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KUALA LUMPUR, June 13 — A recent survey by a local think-tank has revealed that many Malaysians were unsure of the country’s direction, economy and living conditions leading up to the collapse of the Pakatan Harapan (PH) government in February.
The poll by EMIR Research for the first quarter of 2020 was conducted from January 15 to February 24, which was the day of the collapse. It involved 2,002 respondents from the peninsula, Sabah and Sarawak.
“More than half of Malaysians, or 55 per cent, are unsure whether the country’s future direction is on the right track. When added to the 25 per cent of Malaysians who categorically say that the country’s future direction is on the wrong track, it gets more worrisome,” said EMIR’s chief executive officer and president Datuk Rais Hussin in the survey’s summary report.
He said this is especially pronounced when compared to the baseline findings of 50 per cent who were unsure, which indicated a worsening of the worry climate.
EMIR’s National Worry Index (NWI) factors in five aspects, namely mitigating costs of living, enhancing the quality of living, creating credible jobs, ensuring affordable homes, and enabling affordable healthcare.
Rais said the index was developed due to the failure of the PH government to quickly and urgently address these bread-and-butter issues.
“In our Inaugural Poll completed in November last year, these five tenets of a perut (stomach) economy had contributed to the NWI of 0.77, which denotes a marginally maximum worried rakyat.
“In the current poll, the NWI has moved one notch up to 0.78, worsening the worry climate among the rakyat who were already at a maximum worried,” he said.
Overall, Rais said the most pressing issues on the public’s mind is centred on the nation’s well-being, measured by the barometers of whether the country’s future direction is on the right track, whether the economy is on a strong footing, whether the rakyat’s family’s life is better now than previously, and whether living condition will improve in the future.
He explained that EMIR Research initially planned to conduct a press conference on the poll in April, but the ascension of the Perikatan Nasional government under Prime Minister Tan Sri Muhyiddin Yasin on March 1 and the subsequent movement control order (MCO) on March 18 to combat the Covid-19 pandemic led to a change of plans. Both instances occurred while the poll was in its data-entry and analysis stages.
“With the Covid-19 crisis brewing and even before the MCO was instituted, Malaysians were already less confident in the economy when only 19 per cent or 26 per cent in the baseline poll, considers the economy is on a strong footing vis-à-vis 36 per cent or 30 per cent in the baseline poll who finds the economy is not on a strong footing, and a sizeable 45 per cent are unsure of what state the economy is in.
“These figures will definitely worsen with the MCO in place, and whether or not we will see an improvement on the confidence of the rakyat in the economy will depend on how successful the present government mitigates the pandemic, and how effective its exit strategy to restart the economy would be,” Rais said.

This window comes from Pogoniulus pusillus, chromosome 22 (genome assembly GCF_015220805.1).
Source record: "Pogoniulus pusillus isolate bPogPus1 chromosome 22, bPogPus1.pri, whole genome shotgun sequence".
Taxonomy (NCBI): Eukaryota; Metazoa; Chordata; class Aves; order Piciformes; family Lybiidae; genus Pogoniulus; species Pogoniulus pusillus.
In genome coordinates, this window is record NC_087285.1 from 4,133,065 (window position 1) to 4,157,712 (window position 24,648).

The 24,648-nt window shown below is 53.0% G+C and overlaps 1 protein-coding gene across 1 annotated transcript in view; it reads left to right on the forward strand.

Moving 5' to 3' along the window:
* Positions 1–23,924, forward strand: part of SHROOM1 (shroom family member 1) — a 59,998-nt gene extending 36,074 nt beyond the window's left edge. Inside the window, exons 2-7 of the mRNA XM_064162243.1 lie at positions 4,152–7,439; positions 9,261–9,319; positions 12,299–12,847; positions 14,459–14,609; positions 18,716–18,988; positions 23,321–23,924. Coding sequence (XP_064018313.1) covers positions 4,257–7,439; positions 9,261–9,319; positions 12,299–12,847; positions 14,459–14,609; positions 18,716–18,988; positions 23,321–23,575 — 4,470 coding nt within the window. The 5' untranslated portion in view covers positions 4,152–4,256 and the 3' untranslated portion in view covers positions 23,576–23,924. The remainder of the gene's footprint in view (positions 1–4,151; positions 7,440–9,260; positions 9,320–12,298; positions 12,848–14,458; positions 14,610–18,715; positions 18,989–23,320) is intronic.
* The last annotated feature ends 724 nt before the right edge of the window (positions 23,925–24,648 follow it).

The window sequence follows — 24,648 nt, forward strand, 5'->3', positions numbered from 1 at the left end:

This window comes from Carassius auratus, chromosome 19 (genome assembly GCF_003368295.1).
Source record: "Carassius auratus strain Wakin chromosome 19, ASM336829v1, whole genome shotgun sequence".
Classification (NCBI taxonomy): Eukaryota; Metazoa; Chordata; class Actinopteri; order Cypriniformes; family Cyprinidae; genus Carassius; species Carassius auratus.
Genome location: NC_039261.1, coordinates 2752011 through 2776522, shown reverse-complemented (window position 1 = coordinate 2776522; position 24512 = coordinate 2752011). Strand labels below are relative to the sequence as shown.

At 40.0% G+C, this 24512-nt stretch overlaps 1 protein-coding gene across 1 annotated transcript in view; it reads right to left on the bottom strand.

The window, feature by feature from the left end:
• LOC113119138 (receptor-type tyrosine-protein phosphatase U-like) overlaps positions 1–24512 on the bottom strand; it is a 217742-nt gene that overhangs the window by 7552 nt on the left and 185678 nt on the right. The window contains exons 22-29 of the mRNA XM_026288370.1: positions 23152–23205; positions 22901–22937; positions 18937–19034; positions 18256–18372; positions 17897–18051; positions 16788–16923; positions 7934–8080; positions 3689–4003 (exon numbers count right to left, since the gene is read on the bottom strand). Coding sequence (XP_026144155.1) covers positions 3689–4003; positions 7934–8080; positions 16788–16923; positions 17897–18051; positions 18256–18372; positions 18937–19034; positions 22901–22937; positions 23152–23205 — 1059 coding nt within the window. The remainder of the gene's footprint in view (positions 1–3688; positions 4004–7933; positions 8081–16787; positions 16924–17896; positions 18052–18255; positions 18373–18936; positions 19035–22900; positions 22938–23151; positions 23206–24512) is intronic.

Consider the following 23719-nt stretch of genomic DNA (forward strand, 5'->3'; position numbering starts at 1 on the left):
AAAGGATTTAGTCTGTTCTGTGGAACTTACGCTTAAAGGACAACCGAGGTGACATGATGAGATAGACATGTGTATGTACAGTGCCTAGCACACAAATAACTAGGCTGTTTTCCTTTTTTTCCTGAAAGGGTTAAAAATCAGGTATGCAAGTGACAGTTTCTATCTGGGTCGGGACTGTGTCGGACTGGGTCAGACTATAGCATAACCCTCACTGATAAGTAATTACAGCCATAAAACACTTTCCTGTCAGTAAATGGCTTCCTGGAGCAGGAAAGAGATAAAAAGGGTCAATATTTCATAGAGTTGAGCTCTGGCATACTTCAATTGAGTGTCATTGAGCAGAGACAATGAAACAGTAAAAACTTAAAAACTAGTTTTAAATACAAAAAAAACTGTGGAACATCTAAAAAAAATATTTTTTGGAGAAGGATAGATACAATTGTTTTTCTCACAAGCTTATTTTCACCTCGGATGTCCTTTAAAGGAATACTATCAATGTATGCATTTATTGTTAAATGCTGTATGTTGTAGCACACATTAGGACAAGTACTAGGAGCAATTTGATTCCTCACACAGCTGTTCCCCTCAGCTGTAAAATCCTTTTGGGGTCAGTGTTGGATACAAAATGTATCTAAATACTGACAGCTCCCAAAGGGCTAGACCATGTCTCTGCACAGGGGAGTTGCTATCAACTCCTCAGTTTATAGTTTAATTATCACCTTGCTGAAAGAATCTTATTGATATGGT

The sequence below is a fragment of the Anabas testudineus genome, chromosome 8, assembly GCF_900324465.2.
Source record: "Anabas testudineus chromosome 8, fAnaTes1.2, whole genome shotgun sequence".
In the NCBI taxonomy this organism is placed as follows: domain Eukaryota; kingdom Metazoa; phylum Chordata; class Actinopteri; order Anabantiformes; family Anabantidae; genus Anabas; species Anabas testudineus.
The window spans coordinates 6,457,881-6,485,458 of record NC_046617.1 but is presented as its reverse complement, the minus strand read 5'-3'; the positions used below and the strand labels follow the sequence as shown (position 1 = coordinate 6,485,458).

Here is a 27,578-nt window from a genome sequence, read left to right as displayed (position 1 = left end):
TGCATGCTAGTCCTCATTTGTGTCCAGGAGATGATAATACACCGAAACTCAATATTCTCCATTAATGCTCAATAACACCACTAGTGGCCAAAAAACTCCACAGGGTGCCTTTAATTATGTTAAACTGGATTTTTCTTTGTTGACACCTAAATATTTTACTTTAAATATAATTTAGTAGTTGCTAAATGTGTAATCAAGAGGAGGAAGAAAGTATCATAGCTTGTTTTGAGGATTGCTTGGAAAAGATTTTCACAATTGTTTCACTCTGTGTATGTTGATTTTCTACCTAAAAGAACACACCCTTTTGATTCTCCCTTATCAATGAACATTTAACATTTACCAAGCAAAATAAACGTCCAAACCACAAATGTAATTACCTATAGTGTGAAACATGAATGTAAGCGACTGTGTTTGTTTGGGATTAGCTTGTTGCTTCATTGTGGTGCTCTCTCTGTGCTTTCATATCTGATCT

The think-tank president said the poll also takes into account ethnic dimensions and the rural-urban divide, adding that by February when the pandemic began to have a noticeable effect in Malaysia, 84 per cent of Malays and other Bumiputeras either felt that the country’s future direction is on the wrong track or were unsure about it.
“The figure for the Indians and Chinese were 72 per cent and 68 per cent, respectively. The same pattern can be discerned when the question of whether the economy is on a strong footing is asked, with 86 per cent of Malays and other Bumiputeras in the negative or unsure about it, while the Indians and Chinese were 67 per cent and 66 per cent respectively.
“Concerning the issue of whether their family’s life is better now compared to two years ago, 71 per cent Malay and other Bumiputeras answered in the negative or were unsure about it, with the Indians and Chinese at 62 per cent and 57 per cent respectively,” he said.
Rais noted that the higher sense of dissatisfaction among the Malays and other Bumiputeras was used by politicians in Malay-based parties, who deemed the timing to be perfect and contrived to bring about the demise of the PH government.
“Urban dwellers appear to be a more pessimistic lot compared to the rural folks with 28 per cent urbanites felt their family’s life is better compared to two years ago, contrasted to rural dwellers at 40 per cent.
“Similarly, 46 per cent of urbanites felt that living conditions will improve while 57 per cent of rural dwellers feel the same way. This pessimism among the urban dwellers, which is a strong base for Pakatan, could spell trouble for the now-Opposition coalition,” he said.
Political disenchantment also appears to have increased slightly. The number of respondents who said they will vote for Pakatan in the 15th general election has dipped to 30 per cent, contrasted with 41 per cent in EMIR’s November poll.
“Meanwhile, Muafakat Nasional comprising Umno and PAS regained a 14 per cent increase in votes to 52 per cent in the current pole as opposed to 38 per cent in the baseline poll.
“Yet there is a one percentage point increase to 18 per cent among Malaysians who will vote for an Independent candidate, as compared to 17 per cent in the baseline poll — signifying that the wish for a Third Force to govern Malaysia is still relevant,” Rais said.